I always liked Robert Rauschenberg’s work. His artworks included layers on layers, overlapping and creating a 3D effect. I always liked this complex, yet simple world recreated on a canvas.
In my work, all the layers have a story to tell. For example, the last layer is made of tattoos where I incorporate personal messages and critiques about today’s society, but with a positive and more satirical point of view.
Your work explores pop-culture icons and tattoo, can you tell us more about these and where this inspiration come from?
Fashion, icons and pop-culture were big parts of my childhood. When I create, I get inspired by what struck me as a child, references that I grew up with. Later, I dived into the tattoo culture. I love many different styles from different regions: from the Mexican culture to the Russian prison tattoos, and flash tattoos. I also like the symbolic side of a tattoo and I use it as a tool to tell messages through my artworks.
You are using a lot of different mediums in your artworks, can you explain us your creative process?
I like to work with multiple materials and different textures. I also like to work with everyday materials. For example, the wood panels I use are recycled wood I picked up on the streets. Recently, I’ve started working with tiles from different countries I’ve visited. Often handmade, each tile tells a story about the city or the country it’s from, with symbols and colours that represent the identity of the place. When I break them and incorporate them in my artworks, I reconstruct pieces of walls that crumble and unveil the images in my canvases. This is a style that I’ve been developing for a year now and that I am currently bringing to the next level for my next pieces.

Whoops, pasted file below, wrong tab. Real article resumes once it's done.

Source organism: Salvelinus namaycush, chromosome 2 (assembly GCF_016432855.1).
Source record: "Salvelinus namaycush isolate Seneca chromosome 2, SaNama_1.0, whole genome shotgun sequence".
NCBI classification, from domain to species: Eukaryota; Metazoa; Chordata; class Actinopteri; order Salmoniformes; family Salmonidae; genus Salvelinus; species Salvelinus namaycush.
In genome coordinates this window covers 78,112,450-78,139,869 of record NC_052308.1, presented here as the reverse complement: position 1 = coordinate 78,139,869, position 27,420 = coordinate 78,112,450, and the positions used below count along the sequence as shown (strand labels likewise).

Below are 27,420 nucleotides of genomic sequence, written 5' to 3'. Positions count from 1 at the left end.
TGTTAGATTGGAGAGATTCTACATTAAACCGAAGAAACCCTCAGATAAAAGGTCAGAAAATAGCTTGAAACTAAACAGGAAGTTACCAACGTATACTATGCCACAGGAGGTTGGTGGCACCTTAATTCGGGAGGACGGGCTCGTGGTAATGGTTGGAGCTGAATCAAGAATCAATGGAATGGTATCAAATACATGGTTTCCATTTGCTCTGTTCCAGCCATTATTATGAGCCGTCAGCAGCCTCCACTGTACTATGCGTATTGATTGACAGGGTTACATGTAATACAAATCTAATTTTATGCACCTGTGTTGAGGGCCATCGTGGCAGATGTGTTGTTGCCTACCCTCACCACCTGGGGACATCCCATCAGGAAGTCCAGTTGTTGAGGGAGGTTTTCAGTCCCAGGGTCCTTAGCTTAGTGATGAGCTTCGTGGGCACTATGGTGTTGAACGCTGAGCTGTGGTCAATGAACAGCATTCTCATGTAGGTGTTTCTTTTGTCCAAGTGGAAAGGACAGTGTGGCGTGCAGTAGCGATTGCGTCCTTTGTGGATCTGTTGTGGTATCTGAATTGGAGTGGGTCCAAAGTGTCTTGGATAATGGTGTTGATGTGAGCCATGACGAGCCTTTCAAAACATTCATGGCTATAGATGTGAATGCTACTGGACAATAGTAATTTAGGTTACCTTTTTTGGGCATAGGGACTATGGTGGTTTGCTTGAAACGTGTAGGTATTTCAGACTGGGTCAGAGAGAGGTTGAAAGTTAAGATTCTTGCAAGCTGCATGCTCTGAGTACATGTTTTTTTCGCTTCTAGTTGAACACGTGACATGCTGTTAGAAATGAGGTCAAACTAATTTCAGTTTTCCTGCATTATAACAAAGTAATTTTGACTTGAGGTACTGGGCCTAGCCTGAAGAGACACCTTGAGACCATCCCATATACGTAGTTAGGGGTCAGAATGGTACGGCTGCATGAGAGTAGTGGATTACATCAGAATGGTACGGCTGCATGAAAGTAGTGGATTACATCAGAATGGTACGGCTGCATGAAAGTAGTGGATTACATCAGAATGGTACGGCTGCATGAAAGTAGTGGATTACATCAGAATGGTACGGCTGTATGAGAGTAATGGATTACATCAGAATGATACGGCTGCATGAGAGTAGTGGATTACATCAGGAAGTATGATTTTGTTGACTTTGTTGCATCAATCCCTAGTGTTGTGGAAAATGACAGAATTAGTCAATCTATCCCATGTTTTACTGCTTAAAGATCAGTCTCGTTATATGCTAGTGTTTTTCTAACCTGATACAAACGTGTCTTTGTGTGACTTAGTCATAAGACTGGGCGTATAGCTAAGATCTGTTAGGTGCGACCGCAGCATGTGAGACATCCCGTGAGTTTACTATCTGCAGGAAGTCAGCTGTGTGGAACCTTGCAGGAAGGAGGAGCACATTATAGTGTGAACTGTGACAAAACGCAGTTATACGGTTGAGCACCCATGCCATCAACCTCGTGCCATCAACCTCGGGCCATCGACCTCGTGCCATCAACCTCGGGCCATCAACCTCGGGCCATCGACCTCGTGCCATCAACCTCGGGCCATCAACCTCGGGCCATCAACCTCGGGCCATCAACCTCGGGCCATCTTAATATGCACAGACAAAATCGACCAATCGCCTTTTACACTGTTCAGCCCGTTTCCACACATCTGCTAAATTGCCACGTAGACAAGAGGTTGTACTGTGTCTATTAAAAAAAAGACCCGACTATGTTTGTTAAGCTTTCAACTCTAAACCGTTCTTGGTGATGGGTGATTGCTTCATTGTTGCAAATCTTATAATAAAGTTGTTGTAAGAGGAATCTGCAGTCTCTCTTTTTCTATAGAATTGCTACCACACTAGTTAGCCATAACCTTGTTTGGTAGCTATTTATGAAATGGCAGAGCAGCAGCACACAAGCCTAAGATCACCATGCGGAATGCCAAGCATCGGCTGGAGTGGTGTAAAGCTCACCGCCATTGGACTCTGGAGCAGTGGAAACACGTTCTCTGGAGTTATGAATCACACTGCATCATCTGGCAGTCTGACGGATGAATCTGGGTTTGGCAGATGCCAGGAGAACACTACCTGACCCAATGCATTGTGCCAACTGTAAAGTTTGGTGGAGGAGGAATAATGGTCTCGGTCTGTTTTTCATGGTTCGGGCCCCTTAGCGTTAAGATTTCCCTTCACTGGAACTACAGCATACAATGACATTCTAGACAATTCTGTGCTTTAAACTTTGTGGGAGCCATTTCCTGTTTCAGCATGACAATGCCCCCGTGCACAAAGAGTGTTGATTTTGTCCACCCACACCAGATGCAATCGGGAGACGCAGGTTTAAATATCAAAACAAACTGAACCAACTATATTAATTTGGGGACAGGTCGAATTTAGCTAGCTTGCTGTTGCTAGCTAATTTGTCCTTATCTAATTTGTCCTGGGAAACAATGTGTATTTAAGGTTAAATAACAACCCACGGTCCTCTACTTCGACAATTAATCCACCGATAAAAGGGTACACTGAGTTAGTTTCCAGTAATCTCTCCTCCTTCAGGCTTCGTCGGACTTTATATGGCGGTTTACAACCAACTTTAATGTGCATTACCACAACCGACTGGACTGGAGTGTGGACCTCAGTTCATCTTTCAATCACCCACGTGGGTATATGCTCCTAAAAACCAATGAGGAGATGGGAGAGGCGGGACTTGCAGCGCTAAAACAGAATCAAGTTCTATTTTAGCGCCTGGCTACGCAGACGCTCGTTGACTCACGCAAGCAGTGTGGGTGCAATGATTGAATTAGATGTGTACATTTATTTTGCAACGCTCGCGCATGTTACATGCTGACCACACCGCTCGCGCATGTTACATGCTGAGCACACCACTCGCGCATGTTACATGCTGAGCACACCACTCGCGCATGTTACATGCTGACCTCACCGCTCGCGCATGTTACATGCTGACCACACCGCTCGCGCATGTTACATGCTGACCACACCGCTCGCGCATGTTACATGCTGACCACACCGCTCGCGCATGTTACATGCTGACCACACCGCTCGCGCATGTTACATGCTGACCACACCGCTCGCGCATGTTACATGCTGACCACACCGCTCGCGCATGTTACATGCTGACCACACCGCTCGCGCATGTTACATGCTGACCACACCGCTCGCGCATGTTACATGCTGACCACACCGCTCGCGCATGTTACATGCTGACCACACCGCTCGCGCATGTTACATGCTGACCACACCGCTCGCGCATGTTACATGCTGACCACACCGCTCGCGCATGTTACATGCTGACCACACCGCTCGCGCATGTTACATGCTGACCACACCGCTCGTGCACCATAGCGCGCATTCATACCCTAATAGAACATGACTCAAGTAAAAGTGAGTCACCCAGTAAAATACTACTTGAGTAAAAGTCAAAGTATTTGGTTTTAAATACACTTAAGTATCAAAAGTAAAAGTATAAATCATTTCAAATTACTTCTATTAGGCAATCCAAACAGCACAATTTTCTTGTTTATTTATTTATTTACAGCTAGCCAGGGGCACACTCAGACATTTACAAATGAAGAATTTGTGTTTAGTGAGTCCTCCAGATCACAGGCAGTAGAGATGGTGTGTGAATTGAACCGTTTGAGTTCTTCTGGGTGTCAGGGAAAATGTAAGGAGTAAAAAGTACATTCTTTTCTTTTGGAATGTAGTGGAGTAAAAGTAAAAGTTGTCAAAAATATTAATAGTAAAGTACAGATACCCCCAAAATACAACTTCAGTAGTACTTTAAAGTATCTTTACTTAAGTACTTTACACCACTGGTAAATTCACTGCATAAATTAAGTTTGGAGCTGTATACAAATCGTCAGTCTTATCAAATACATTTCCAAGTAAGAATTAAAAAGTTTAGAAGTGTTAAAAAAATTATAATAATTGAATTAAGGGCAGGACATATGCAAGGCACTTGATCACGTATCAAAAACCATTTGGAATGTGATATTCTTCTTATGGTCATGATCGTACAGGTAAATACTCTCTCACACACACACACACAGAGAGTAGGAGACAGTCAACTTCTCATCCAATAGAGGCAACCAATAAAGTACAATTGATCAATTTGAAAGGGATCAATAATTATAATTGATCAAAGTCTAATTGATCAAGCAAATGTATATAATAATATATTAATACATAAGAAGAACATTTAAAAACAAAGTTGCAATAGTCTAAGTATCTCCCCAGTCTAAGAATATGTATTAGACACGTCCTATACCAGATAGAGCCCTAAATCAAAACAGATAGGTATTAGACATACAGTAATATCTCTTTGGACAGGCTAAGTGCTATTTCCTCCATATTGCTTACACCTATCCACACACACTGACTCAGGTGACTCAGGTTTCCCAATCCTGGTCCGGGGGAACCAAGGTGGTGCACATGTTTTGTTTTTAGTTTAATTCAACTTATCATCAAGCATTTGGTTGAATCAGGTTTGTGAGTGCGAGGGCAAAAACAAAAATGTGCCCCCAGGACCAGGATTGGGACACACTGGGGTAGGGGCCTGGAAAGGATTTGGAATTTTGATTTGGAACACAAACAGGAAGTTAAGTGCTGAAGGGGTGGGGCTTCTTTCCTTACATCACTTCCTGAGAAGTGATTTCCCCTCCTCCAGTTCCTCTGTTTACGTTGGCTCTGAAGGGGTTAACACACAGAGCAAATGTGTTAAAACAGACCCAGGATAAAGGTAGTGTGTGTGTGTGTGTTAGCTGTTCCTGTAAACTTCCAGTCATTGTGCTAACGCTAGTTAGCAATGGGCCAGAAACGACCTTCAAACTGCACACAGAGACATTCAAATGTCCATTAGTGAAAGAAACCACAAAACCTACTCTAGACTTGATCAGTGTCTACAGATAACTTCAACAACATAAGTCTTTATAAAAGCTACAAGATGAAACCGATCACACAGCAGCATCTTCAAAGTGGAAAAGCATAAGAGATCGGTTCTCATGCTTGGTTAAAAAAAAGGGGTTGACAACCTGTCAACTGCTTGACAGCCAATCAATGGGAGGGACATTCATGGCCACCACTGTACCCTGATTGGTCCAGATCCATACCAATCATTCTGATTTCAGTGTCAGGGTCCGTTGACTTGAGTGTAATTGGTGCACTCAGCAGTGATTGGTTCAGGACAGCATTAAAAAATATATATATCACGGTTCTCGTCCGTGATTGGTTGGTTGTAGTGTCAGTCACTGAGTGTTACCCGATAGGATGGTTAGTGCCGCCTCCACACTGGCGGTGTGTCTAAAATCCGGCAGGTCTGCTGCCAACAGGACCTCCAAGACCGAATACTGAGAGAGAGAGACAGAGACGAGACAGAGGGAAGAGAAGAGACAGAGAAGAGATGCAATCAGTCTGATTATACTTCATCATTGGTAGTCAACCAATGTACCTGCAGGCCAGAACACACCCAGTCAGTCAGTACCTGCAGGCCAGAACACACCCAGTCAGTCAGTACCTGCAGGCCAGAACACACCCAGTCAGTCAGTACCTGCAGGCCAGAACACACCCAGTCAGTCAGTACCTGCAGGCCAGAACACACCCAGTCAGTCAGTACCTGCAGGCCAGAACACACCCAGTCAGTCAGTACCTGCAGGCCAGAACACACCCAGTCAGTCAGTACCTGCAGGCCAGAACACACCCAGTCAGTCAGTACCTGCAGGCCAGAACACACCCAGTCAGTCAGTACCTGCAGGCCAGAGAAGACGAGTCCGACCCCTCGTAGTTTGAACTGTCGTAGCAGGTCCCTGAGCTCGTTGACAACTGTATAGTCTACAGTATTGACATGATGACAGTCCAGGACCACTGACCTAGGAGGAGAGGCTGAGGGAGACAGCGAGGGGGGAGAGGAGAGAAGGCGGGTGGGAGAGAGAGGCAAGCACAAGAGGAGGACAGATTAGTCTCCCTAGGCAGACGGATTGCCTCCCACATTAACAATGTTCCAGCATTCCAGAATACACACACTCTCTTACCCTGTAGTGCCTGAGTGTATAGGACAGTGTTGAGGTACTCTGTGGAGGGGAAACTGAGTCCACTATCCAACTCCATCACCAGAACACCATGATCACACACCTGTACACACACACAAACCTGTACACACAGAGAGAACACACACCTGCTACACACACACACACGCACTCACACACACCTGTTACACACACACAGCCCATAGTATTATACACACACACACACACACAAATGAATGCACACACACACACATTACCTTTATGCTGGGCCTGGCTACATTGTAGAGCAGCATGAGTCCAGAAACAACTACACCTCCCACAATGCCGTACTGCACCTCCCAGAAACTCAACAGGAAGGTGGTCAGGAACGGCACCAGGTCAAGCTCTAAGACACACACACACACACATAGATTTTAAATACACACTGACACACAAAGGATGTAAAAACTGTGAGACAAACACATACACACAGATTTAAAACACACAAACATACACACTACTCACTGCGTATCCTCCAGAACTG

What’s your favorite part?
There are many steps to creating a piece, but I’d say that when I decide the shape the wood panel is going to take on my canvas, that’s when I can really let off steam. I take a hammer and break everything! I hit the piece of wood until it resembles what I have in mind. It’s definitely the part I like the most, it allows me to unwind, Sledgehammer style!
What’s your point of view regarding the illegal pastings you still do in the streets, In parallel to your gallery work?
In 2008, there was nobody in the streets, the graffiti scene was very calm. The streets of Montreal was like a giant playground where I could play. The ones who knew very little about street art and the graffiti scenes were only seeing the illegal aspect. Today, I can paste a piece on a building’s façade and the next day, the owner will send me a message to thank me. Today, the Catch-22 question, illegal vs legal, brings a more blurry answer. The mindsets have changed, people are more open. MURAL Festival certainly has helped in that sense.
Today, you make a living from your art, with your gallery work and the murals you make in festivals all around the world. Will you ever stop spending nights outside pasting artworks in the streets?
Just yesterday, I went out to get some materials and, in the car, I was looking down the streets by the window and I could see so many beautiful walls and alleys. And I thought, “Summer better come quick!”. I have a box in my studio where I keep all my artworks ready to be pasted. When I travel or when the urge comes, I put a few of them in a bag and I go out. It’s something I love doing! I invest the same intensity that I put into my paintings. The only change is the wall with crumbling bricks or a vintage logo that substitute the canvas. For me, it’s just as important as my paintings, if not more… As long as I’ll be able to walk, you’ll have the chance to see my artworks in the streets!